Valentine's Day 2022: Spending expected to near $24B

The nation's largest retail trade group estimated that consumers are going to collectively dole out nearly $24 billion on Valentine's Day this year, marking the second-highest year on record.

This year's projection is an increase from the $21.8 billion consumers spent in 2021, according to an annual survey by National Retail Federation and Prosper Insights & Analytics. However, this year's projection falls just short of the $24.7 billion spent in 2020.

The NRF's data comes just after holiday spending in 2021 grew 14.1% over the prior year to a record $886.7 billion. 

"Following the historic level of consumer spending over the winter holidays, it appears that the trend will continue into 2022," NRF CEO Matthew Shay said in a statement.

More than half of U.S. consumers – 53% – are planning to celebrate Valentine's Day this year, according to the NRF. Of those celebrating, 76% indicated how important the holiday is "given the current state of the pandemic."   

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FILE - A man is carrying a balloon as Valentine's Day celebrated at the Times Square in New York City, United States on Feb.14, 2021.

Each individual shopper is projected to spend an average of $175.41 on gifts, an increase from $164.76 in 2021, despite inflation hitting a nearly 40-year high.  

While candy, greeting cards and flowers remain the most popular gifts, the demand for gifting experiences, such as concert or sporting event tickets, "returned to pre-pandemic levels," according to the survey.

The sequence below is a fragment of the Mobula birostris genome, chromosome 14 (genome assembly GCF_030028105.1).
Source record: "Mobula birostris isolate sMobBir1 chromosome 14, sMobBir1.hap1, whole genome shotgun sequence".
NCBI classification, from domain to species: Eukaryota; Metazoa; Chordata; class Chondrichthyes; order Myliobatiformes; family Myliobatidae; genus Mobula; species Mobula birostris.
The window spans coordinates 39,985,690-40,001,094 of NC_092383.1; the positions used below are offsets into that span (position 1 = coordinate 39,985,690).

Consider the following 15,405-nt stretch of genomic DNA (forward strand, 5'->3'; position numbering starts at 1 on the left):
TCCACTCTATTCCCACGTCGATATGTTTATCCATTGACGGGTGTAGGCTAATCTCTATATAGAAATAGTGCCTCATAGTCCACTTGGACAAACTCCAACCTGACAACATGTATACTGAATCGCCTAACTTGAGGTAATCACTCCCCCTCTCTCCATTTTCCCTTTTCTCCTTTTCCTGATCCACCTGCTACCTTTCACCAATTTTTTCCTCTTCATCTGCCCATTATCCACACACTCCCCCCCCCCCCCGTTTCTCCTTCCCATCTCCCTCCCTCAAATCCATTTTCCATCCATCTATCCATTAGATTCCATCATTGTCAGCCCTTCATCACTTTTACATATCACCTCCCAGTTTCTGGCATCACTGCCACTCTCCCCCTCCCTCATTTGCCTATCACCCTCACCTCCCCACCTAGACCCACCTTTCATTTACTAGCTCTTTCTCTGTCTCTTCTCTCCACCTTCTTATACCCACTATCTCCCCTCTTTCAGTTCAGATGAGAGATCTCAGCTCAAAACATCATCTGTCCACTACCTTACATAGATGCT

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Just over 40% of consumers would "love to receive a gift of experience," up from 36% in 2021, according to the NRF. 

Meanwhile, about 31% of consumers are already planning to gift an "evening out" this year, up from 24% in 2021. 

"While traditional Valentine’s Day gifts like candy and flowers seem to never go out of style, gift givers and recipients alike are more comfortable heading out for a special meal or participating in a new experience than they were a year ago," Phil Rist, Prosper Insights executive vice president of strategy, said. 

Rist said "this is especially true among younger age groups." 

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